The Two Year Retrospective

We're now into October which means Nokia Android devices from 2017 are either EOL or have switched to a quarterly patching schedule until October 2020.

The Two Year Retrospective

Muser Muser
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We're now into October which means Nokia Android devices from 2017 are either EOL or have switched to a quarterly patching schedule until October 2020. For early adopters I figure this would be a good time to reflect on the past two years in a pros/cons/verdict format as it relates to our devices, HMD's efforts and if we would consider buying another Nokia branded device.

I purchased a Nokia 6 in 2017,

Pros
- Great design and build quality - The Nokia 6 is essentially an updated Lumia 930 with the quality to back it up. I use an official Slim Crystal Case and I can't count the number of times I've dropped my phone, despite that it's still working great without a scratch or scuff on it. I've travelled quite a bit with it as well and harsh weather conditions have never been a problem.
- Timely updates - With the exception of February 2019 HMD was able to deliver on their promise of monthly updates, no OEM outside of Google is able to manage this across such a wide variety of devices which is incredible for a startup.
- An extra year of support! - When the Nokia 6 launched the device was only promised two years of support/updates, getting a third is a welcome surprise
- Dolby Atmos sounds great with headphones*
- Unfortunately, the only Nokia Android device with stereo speakers

Cons
- The camera software isn't very good and I can't say its gotten any better in two years. If the lighting is right you can get great shots out of it but in less than ideal conditions it simply doesn't keep up. Indoor photos also tend to have a weird "yellow" tint to them that isn't present in some third party camera apps.
- Dolby Atmos hasn't consistently worked since Oreo. It's fine with headphones but without them the experience is too inconsistent, some updates have fixed this while others have broken it again
- No bootloader unlock - This isn't a huge issue for me but once the device is officially EOL it would be nice to tinker with it.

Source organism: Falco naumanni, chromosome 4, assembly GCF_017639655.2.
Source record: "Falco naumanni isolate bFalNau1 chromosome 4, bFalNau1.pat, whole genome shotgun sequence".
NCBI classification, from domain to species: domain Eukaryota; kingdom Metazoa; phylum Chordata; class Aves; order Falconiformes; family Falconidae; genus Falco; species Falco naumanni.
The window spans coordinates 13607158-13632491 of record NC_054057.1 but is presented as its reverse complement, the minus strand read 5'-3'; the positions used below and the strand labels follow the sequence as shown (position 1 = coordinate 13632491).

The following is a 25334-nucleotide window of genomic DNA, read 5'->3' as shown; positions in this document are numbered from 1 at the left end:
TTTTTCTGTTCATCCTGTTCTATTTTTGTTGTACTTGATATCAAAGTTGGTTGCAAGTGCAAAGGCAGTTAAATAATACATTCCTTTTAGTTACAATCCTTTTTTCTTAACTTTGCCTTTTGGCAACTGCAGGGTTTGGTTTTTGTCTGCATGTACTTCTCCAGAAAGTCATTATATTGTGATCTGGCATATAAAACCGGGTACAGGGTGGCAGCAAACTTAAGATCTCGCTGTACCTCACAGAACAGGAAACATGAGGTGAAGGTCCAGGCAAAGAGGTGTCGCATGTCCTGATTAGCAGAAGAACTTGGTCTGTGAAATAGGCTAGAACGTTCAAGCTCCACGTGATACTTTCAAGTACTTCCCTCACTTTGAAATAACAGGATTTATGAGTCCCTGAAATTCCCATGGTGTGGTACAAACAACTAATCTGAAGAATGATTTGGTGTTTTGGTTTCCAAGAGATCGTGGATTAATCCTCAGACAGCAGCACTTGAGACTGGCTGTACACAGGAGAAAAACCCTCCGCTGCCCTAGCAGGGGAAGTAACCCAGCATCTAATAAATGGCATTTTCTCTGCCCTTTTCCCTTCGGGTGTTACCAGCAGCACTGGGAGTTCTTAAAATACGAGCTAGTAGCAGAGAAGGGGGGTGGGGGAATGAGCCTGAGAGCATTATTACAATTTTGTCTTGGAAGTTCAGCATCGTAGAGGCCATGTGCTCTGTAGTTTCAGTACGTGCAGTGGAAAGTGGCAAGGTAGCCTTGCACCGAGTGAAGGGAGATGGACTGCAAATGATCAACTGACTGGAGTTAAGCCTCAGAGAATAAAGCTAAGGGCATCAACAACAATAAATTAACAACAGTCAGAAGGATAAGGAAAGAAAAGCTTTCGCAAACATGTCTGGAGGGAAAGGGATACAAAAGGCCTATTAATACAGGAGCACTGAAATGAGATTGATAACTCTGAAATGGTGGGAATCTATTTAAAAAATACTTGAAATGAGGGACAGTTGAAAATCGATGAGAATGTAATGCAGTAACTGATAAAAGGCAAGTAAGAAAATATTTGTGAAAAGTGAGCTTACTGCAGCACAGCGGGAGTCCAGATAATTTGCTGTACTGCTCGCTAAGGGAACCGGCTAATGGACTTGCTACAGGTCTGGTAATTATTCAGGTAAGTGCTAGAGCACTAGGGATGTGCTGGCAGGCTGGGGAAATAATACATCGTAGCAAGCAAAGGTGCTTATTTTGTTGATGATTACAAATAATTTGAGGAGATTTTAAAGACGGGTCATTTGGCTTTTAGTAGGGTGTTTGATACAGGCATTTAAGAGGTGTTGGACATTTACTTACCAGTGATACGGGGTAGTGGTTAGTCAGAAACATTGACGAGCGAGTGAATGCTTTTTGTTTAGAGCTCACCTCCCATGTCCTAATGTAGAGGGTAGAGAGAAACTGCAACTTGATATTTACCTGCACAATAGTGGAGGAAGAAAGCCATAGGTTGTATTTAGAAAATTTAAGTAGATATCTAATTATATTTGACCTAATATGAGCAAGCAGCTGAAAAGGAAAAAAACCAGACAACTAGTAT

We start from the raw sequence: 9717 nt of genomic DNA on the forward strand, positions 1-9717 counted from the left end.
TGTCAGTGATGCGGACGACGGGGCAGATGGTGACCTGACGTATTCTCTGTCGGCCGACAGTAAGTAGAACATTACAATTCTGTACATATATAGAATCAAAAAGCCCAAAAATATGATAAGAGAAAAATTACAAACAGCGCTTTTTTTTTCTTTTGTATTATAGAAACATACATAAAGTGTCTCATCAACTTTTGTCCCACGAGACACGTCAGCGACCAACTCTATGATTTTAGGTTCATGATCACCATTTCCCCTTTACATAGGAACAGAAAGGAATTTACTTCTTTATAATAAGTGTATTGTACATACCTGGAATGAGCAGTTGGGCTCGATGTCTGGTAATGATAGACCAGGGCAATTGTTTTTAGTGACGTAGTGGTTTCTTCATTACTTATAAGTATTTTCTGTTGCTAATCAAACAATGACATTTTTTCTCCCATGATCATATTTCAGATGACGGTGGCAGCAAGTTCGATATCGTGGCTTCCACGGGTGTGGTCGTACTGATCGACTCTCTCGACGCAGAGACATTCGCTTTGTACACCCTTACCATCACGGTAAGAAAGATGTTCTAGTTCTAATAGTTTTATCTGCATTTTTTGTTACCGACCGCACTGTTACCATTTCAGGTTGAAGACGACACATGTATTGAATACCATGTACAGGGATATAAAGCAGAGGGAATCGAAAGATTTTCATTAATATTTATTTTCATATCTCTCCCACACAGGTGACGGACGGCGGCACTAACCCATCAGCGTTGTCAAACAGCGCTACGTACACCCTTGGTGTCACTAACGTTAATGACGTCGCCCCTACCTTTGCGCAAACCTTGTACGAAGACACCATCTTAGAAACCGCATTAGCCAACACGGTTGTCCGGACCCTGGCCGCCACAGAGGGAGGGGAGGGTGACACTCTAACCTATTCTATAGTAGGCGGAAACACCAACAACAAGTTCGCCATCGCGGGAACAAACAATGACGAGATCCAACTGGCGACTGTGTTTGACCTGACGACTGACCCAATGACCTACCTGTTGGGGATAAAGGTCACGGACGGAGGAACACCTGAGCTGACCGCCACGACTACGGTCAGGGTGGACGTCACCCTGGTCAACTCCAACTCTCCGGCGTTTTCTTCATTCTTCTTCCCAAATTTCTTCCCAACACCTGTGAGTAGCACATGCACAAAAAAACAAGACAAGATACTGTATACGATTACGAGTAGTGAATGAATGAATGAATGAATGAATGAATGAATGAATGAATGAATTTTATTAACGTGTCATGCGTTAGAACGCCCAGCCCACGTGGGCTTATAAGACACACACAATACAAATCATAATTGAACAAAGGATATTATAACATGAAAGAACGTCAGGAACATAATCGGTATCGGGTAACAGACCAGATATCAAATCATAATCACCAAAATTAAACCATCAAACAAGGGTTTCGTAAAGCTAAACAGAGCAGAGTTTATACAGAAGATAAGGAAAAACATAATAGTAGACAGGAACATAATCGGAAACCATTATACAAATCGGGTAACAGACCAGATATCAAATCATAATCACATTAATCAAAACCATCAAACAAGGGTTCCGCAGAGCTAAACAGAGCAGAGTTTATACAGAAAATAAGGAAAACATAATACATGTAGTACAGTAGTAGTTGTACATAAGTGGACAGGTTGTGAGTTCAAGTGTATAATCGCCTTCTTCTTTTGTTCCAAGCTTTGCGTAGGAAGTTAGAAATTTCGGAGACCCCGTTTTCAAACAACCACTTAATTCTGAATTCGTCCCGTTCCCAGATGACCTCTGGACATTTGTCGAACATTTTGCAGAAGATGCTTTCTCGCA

- In two years, HMD hasn't done anything to make the software feel more "Nokia". No new apps of their own on Google Play, no tweaks to the OS, etc. I was hoping we would have seen more from HMD here when I first purchased my device so this is a pretty big let down for me.
- According to some users, HMD executives are great at listening to fans in person at events but they seem to completely ignore concerns raised on these forums. It's great that they're willing to put themselves out there like that and I'm sure it's not always easy (just read some of the responses Juho gets on Twitter), it would just be nice to see them a bit more active here as well.

Verdict
Despite these issues and with the exception of the camera, I'm happy with my Nokia 6 2017 and will likely continue using it for a few more months before upgrading. What HMD was able to do as a startup in two years is nothing short of incredible, not only are they a top 5 OEM in some parts of the world but they're actively putting established OEMs with much bigger pockets and resources to shame with their support. HMD has absolutely nailed the hardware experience in terms of replicating Nokia of old, even with the commitment to Android One it would be nice if they were able to do more with apps to complete the comeback.

Despite my concerns I'm still open to buying a new midrange or flagship Nokia device if an enticing upgrade was available (the 8.2 perhaps?). As with the Nokia 6, I would only purchase a new device if there was official (ideally carrier) availability in Canada.

So, for those still using a 2017 device, what are your thoughts?

Comments

  • John Jennings John Jennings